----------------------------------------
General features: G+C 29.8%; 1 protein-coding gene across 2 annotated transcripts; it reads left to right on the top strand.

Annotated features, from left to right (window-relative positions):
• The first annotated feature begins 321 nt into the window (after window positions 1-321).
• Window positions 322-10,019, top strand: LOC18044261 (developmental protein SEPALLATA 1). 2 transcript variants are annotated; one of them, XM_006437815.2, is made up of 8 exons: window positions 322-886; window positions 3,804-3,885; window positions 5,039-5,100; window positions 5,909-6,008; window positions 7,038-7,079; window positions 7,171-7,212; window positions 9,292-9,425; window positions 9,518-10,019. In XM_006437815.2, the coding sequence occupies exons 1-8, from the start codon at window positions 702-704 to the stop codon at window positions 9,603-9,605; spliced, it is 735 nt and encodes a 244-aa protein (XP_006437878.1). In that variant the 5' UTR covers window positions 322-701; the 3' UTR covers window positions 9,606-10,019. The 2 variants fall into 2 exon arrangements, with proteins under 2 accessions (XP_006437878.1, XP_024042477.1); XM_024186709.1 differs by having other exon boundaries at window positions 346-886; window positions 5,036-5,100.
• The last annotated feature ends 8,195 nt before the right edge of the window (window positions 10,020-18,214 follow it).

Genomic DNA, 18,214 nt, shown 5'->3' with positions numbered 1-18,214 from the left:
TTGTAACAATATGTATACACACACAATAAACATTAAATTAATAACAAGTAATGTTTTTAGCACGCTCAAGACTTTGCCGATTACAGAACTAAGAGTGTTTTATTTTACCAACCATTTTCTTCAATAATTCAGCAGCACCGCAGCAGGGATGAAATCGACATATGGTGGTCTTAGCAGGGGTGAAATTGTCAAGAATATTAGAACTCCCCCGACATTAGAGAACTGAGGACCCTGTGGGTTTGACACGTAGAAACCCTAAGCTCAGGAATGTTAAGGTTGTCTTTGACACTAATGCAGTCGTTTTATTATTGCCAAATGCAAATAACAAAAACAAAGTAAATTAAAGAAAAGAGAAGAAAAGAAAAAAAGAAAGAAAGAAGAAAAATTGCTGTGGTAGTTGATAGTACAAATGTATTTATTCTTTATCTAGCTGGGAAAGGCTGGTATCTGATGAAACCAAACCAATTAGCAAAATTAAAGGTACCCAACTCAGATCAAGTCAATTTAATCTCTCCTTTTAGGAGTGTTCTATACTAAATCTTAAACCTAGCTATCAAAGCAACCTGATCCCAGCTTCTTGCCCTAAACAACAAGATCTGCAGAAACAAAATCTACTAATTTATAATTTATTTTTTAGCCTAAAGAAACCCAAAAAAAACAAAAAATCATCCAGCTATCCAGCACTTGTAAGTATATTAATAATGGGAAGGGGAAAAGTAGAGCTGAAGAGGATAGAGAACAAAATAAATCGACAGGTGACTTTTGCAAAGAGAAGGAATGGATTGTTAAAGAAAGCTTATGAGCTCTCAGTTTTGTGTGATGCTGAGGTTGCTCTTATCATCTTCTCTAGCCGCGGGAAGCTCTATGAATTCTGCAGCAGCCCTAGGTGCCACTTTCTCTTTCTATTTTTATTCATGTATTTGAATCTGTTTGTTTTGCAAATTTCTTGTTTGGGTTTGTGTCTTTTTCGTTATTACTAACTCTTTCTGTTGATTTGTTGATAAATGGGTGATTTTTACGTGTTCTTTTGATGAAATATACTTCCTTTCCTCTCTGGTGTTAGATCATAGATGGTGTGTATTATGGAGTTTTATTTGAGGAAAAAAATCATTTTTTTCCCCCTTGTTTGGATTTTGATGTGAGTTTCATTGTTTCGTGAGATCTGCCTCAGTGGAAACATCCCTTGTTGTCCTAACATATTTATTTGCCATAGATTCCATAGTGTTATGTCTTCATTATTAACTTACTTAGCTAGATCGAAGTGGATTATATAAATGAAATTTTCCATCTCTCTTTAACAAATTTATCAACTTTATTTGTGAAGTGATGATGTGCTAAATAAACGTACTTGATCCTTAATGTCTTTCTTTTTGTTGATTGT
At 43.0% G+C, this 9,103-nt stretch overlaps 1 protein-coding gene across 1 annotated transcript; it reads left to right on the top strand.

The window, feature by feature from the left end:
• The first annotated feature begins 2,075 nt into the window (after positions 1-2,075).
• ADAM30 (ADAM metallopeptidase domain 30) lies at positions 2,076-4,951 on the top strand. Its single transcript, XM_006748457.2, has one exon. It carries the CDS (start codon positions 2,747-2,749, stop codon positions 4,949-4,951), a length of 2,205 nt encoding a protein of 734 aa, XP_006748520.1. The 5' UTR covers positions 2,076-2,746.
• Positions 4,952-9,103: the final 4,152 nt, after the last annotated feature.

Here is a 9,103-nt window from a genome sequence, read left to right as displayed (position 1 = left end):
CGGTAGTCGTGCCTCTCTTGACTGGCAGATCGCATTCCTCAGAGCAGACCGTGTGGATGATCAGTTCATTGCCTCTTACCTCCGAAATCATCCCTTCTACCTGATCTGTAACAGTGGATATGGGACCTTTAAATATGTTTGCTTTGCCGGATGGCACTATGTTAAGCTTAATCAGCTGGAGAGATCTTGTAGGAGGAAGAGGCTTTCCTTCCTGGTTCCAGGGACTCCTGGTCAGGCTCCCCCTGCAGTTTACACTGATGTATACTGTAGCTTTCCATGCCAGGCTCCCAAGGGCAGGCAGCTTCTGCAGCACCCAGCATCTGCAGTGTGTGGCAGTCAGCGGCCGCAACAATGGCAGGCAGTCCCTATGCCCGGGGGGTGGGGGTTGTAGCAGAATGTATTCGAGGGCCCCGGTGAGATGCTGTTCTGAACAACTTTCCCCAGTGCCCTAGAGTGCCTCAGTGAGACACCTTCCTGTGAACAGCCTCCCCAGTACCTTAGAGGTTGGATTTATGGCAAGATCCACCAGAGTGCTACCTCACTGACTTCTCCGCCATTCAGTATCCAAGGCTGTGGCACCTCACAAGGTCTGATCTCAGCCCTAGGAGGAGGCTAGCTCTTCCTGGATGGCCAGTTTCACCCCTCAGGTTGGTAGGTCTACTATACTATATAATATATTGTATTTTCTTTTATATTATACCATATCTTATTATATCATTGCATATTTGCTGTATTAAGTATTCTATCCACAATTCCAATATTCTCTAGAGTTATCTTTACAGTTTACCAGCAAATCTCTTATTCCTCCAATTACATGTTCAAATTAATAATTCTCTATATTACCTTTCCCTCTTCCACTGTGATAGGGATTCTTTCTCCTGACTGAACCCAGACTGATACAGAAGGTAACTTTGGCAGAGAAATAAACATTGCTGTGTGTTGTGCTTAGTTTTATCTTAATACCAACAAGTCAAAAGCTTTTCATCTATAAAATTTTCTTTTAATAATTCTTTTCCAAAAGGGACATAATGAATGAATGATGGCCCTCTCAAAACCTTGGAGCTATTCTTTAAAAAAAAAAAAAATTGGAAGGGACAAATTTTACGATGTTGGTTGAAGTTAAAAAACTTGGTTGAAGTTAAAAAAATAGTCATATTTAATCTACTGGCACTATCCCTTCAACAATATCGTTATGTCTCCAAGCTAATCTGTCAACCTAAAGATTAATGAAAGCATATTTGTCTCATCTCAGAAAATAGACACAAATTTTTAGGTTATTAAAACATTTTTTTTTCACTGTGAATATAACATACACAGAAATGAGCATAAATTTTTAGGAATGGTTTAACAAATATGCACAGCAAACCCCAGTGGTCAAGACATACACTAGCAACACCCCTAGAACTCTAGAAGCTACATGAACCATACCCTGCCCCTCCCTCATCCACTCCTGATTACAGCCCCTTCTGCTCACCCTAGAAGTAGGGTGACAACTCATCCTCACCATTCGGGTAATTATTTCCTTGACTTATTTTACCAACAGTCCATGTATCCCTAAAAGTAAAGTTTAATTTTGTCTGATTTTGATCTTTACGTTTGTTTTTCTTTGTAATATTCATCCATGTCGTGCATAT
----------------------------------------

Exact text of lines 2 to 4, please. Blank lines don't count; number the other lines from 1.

Annotated features, from left to right (window-relative positions):
• The first annotated feature begins 321 nt into the window (after window positions 1-321).
• Window positions 322-10,019, top strand: LOC18044261 (developmental protein SEPALLATA 1). 2 transcript variants are annotated; one of them, XM_006437815.2, is made up of 8 exons: window positions 322-886; window positions 3,804-3,885; window positions 5,039-5,100; window positions 5,909-6,008; window positions 7,038-7,079; window positions 7,171-7,212; window positions 9,292-9,425; window positions 9,518-10,019. In XM_006437815.2, the coding sequence occupies exons 1-8, from the start codon at window positions 702-704 to the stop codon at window positions 9,603-9,605; spliced, it is 735 nt and encodes a 244-aa protein (XP_006437878.1). In that variant the 5' UTR covers window positions 322-701; the 3' UTR covers window positions 9,606-10,019. The 2 variants fall into 2 exon arrangements, with proteins under 2 accessions (XP_006437878.1, XP_024042477.1); XM_024186709.1 differs by having other exon boundaries at window positions 346-886; window positions 5,036-5,100.